With regard to the library, the 1995 site team report noted, “Lack of funds for staff and inadequate space restrict library’s ability to adequately meet the educational and research needs of faculty and students.” The University community was delighted with the allocation of funds ($1.35 million in FY98) for planning a major addition to Meyer Library, the beginning of construction in October 1999, and the project’s completion in 2002. The addition and renovation, at a cost of more than $28 million, brought the facilities to Level “A,” according to the Standards for Libraries in Higher Education.
Because the library’s materials budget has been static for the past six years at $1.8 million per year, purchases of books have declined each of these years, with the net acquired for 2003-04 at 11,000, down from the net acquired in FY95 of 26,000. Paper journals have been cut from 4,750 subscriptions to 3,639 at the end of the 2003-04 year. Although these reductions are regrettable, because technology has expanded and developed exponentially since the 1995 Self-Study, the community has witnessed an increased availability of holdings through the Internet and through MOBIUS, a consortium of 57 academic libraries with a common library platform and resource sharing.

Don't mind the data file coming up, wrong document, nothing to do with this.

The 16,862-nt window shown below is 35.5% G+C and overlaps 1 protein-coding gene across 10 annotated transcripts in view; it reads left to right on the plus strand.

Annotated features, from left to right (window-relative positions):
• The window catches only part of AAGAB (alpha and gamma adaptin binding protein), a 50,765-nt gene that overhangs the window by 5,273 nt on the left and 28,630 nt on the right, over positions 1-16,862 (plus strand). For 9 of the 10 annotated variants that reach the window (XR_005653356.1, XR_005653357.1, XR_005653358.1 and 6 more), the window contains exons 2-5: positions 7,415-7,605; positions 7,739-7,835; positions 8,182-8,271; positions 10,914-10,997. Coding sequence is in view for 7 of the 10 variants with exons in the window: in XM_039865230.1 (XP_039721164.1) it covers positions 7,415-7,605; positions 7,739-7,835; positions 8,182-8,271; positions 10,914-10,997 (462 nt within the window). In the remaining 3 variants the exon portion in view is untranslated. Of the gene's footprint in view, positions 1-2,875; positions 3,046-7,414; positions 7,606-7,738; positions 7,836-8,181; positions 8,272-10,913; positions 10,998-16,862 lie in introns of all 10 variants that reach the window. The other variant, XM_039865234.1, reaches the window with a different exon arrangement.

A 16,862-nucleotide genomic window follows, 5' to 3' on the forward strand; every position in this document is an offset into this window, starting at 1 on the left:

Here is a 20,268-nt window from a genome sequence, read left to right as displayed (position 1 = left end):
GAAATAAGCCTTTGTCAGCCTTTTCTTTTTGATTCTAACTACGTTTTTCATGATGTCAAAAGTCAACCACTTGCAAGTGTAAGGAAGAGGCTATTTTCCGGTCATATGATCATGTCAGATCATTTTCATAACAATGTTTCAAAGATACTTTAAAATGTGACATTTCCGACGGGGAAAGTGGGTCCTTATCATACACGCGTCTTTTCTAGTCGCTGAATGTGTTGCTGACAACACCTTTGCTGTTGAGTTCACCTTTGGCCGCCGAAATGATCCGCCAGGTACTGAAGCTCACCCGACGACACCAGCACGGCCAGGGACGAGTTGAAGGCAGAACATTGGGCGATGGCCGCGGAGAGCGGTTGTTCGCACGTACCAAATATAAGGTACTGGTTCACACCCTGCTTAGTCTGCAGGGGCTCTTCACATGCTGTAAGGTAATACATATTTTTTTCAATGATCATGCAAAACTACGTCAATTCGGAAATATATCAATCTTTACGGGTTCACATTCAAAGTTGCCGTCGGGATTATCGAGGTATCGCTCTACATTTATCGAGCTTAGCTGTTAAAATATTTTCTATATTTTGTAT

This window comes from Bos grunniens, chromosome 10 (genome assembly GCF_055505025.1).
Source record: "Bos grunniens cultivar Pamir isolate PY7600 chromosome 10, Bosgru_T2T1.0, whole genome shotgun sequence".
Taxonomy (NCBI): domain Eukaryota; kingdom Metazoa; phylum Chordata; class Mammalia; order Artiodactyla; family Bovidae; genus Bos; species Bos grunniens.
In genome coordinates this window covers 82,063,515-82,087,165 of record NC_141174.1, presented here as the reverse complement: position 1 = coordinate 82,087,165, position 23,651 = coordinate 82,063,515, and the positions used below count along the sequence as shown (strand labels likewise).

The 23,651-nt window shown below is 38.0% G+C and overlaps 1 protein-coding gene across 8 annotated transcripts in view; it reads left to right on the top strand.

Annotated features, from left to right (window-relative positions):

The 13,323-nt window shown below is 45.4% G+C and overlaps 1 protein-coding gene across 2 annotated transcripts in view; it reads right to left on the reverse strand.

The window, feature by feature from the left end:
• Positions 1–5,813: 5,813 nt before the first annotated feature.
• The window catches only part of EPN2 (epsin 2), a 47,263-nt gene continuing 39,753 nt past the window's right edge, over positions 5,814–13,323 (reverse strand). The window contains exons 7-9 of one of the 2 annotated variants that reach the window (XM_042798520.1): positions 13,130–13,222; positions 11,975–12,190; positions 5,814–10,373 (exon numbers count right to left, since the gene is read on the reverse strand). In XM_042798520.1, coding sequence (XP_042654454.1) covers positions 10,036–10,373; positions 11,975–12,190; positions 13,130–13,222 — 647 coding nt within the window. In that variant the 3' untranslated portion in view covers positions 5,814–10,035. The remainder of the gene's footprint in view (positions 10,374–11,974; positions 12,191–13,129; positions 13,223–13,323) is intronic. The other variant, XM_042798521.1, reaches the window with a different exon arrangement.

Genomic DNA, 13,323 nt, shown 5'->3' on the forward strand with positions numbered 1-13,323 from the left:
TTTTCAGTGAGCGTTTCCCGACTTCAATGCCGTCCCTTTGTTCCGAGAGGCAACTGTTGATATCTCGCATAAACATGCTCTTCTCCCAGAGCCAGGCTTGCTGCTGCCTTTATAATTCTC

The Library’s improvements in facilities and in electronic resources have contributed to professional and educational activities for faculty and students at a significantly higher level than what was possible in 1995. This renovated and expanded learning environment, along with the continuing needs for increased staffing and an adequate music library, is discussed more fully in Chapter Four.
Funding & Staffing New Graduate Programs
Graduate programs and enrollment have doubled since 1995.
The 1995 Self-Study noted a concern regarding plans for new graduate programs: “While funding is anticipated for the eleven new graduate programs which are in various stages of the planning process, staffing some of these programs may be very difficult.”